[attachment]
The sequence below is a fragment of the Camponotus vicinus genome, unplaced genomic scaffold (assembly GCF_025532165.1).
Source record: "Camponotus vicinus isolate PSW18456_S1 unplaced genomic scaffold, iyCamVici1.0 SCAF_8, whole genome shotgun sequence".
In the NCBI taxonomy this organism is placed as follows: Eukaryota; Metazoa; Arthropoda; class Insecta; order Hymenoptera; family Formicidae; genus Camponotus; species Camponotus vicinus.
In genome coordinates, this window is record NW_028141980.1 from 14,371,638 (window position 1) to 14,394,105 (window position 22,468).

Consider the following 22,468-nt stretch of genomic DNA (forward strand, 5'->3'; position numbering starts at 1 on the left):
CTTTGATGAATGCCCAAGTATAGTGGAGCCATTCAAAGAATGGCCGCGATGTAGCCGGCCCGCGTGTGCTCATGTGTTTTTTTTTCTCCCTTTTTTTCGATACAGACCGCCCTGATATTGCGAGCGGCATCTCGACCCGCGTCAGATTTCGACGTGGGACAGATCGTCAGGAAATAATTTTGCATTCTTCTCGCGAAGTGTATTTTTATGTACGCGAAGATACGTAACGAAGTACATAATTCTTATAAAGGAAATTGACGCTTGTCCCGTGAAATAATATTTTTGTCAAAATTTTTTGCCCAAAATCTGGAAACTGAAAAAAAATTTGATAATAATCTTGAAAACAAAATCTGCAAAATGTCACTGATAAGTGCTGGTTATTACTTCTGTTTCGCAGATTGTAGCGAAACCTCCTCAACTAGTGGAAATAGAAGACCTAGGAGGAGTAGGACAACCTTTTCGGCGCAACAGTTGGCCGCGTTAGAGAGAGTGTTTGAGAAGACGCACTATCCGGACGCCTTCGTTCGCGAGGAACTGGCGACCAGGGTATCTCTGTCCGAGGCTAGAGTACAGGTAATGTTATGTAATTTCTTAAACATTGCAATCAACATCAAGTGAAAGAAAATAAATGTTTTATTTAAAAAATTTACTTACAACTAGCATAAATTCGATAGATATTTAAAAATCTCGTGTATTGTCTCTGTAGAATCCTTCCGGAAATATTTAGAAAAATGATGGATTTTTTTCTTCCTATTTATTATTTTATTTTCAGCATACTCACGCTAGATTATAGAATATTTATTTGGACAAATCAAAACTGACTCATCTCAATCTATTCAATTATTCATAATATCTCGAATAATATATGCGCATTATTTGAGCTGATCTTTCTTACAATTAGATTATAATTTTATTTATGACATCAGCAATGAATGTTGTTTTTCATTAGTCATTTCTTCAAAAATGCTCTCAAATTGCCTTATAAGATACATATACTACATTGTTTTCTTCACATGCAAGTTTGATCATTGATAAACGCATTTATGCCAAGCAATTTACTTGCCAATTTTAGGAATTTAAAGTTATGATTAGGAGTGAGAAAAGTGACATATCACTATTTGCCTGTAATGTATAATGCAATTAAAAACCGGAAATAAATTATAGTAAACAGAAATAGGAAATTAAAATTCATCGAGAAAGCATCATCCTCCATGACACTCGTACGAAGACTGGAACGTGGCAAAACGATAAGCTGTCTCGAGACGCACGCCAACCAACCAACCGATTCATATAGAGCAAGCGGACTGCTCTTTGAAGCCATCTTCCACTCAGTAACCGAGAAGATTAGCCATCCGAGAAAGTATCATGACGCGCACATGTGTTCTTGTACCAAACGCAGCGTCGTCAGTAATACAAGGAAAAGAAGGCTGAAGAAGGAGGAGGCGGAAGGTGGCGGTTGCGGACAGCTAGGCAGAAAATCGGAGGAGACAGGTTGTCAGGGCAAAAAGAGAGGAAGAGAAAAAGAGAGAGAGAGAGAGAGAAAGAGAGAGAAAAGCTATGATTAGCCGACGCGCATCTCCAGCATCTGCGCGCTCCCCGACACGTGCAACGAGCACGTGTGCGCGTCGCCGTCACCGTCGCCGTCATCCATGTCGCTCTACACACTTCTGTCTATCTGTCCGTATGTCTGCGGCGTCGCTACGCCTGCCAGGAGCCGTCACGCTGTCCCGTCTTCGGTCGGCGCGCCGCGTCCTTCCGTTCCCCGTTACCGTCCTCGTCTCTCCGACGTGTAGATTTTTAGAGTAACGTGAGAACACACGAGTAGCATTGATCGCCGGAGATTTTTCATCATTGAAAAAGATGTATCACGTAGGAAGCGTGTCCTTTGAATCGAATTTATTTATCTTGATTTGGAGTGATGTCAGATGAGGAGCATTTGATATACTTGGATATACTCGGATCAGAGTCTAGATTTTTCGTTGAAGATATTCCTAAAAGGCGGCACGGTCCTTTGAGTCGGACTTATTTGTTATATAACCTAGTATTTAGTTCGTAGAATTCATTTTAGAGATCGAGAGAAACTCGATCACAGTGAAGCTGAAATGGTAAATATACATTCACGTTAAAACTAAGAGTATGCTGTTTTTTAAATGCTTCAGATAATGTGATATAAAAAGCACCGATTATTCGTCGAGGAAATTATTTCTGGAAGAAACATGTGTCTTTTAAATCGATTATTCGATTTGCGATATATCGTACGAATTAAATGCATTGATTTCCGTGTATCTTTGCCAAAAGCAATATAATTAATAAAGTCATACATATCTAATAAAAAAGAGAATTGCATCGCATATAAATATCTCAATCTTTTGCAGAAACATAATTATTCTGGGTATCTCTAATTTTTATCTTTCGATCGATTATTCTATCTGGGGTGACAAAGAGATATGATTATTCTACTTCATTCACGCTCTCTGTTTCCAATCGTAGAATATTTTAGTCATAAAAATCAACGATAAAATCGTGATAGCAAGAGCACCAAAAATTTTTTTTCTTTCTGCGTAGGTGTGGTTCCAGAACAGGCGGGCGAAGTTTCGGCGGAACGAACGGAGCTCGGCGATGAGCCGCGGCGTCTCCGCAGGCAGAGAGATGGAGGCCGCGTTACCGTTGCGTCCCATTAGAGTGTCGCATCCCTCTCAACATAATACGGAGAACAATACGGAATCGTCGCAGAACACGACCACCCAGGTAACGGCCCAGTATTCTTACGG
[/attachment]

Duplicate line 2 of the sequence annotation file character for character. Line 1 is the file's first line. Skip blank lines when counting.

Source record: "Camponotus vicinus isolate PSW18456_S1 unplaced genomic scaffold, iyCamVici1.0 SCAF_8, whole genome shotgun sequence".